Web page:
Examining the new EU data protection regulation
What companies need to know about appointing a DPO
By Dr. Annette Demmel, Squire Sanders | CFO UK | Published 15:08, 23 January 13
On 25 January 2012, the European Commission published a draft Data Protection Regulation, intended to replace the current regulatory framework. If implemented as drafted, this Regulation will have a major impact on all organisations based in Europe, or doing business with Europe.
In light of one of the most remarkable changes provided for by the proposed Regulation, businesses and organisations operating in the European Union could soon be searching for candidates for a new mandatory role of a Data Protection Officer (DPO).
Who needs to appoint a DPO?
Obviously inspired by the German data protection act (BDSG), the draft Regulation introduces on an EU level a mandatory DPO for the public sector, and, in the private sector, for enterprises (i) constantly employing more than 250 persons or (ii) whose core activities as a data controller or processor consist of regular and systematic monitoring of individuals.
While in the former case a group of companies may appoint a single DPO, in the latter case each group company needs to appoint its own DPO. According to the proposed Regulation, national regulators can impose fines of up to €1,000,000 or 2 percent of annual worldwide turnover, if a company fails to designate a DPO.
What is the DPO concept good for?
The basic idea behind the DPO concept is to enhance self-regulation in the field of data protection. The DPO – whether or not an employee of the company – shall serve as a knowledgeable contact person for the management, staff, supervisory authorities and the data subjects assisting the company to monitor internal compliance with the applicable data protection laws and regulations.
To this end, the DPO shall directly report to the company management and the management shall ensure that the DPO is properly involved in all issues relating to the protection of personal data and can perform the duties and tasks independently without receiving any instructions as regards the exercise of the function.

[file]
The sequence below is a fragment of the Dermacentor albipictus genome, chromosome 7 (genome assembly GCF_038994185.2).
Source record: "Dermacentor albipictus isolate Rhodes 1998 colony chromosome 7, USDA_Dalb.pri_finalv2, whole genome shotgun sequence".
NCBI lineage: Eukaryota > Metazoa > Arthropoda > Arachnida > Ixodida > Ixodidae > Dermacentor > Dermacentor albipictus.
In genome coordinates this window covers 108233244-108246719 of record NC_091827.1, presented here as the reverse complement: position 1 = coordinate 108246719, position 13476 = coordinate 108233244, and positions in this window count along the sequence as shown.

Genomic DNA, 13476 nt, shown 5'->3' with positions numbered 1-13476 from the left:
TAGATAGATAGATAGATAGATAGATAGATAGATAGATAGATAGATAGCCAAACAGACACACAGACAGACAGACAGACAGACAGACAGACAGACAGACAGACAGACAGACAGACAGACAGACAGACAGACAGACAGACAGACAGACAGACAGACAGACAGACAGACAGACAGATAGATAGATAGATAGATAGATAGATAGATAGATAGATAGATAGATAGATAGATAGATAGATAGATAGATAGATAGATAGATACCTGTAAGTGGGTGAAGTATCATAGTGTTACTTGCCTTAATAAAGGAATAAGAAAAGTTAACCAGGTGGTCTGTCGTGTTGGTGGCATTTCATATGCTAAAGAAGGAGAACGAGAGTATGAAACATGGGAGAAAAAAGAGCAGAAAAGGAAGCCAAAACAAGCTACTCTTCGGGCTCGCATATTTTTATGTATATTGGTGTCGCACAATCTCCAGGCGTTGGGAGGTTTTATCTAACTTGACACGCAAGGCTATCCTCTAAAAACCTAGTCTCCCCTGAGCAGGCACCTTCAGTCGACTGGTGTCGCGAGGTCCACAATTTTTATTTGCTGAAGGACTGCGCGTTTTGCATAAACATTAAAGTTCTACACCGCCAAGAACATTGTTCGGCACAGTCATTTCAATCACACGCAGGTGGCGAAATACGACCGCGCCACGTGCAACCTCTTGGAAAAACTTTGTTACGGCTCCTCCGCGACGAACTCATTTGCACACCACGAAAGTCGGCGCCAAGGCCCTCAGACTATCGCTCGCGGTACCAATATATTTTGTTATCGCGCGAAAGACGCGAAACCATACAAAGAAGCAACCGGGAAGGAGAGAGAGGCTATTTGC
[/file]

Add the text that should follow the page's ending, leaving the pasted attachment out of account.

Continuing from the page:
Moreover, the company shall support the DPO in performing the tasks and shall provide the necessary resources, such as staff, premises and equipment etc.
Appoint an internal or external DPO?
In order to qualify as a DPO, a person must have adequate legal, organisational and technical expert knowledge; the necessary level of knowledge is determined by the extent and nature of the data processing operations carried out by the appointing company.
Should a company choose to appoint an internal DPO, any conflict of interests that may result from that person’s other tasks and duties must be avoided. Therefore, a company’s current CFO or Head of IT, HR, legal or marketing functions are not suitable as the company’s DPO.
It is also worth noticing that the proposed Regulation requires organisations to appoint the DPO for a minimum period of two years during which they will have substantial protection from dismissal: in other words, the DPO may only be dismissed is if he or she no longer fulfils the conditions required for the performance of his or her duties.
It might, therefore, be preferable to appoint an external expert, in particular as the associated cost implications of training are not to be underestimated.
Core tasks of a DPO
While the general responsibility and task of the DPO is to ensure that the appointing company complies with the applicable data protection laws and regulations, the specific tasks that DPOs will have to deal with according to the draft Regulation particularly include:
- to inform and advise the company of its obligations (such as the requirements of data protection by design, data protection by default, data security and to the information of data subjects) and to monitor the implementation and application of the company’s policies in relation to the protection of personal data, including the assignment of responsibilities, the training of staff involved in the processing operations, and the related audits;
- to ensure that the mandatory documentation of the company’s data processing operations is maintained;
- to monitor the documentation, notification and communication of personal data breaches; and
- to co-operate with the supervisory authority at the latter's request or, if appropriate, on the data protection officer’s own initiative.
It will be interesting to see whether businesses in the EU will perceive the mandatory DPO concept as an administrative burden or as a beneficial strategic resource to their organisation.
The draft Regulation will now be considered by the European Parliament, as well as the Council of Ministers, giving significant opportunities to amend the draft. The likelihood, however, is that at least some of the basic proposals will be implemented, though they will not come into force until two years after the final Regulation is adopted.
Dr. Annette Demmel is a partner in the IP & technology department of international law firm Squire Sanders. She is a certified specialist for information technology law as well as copyright and media law. A key area of Dr. Demmel’s practice covers privacy and data protection law. She may be reached at - Annette.Demmel@squiresanders.com
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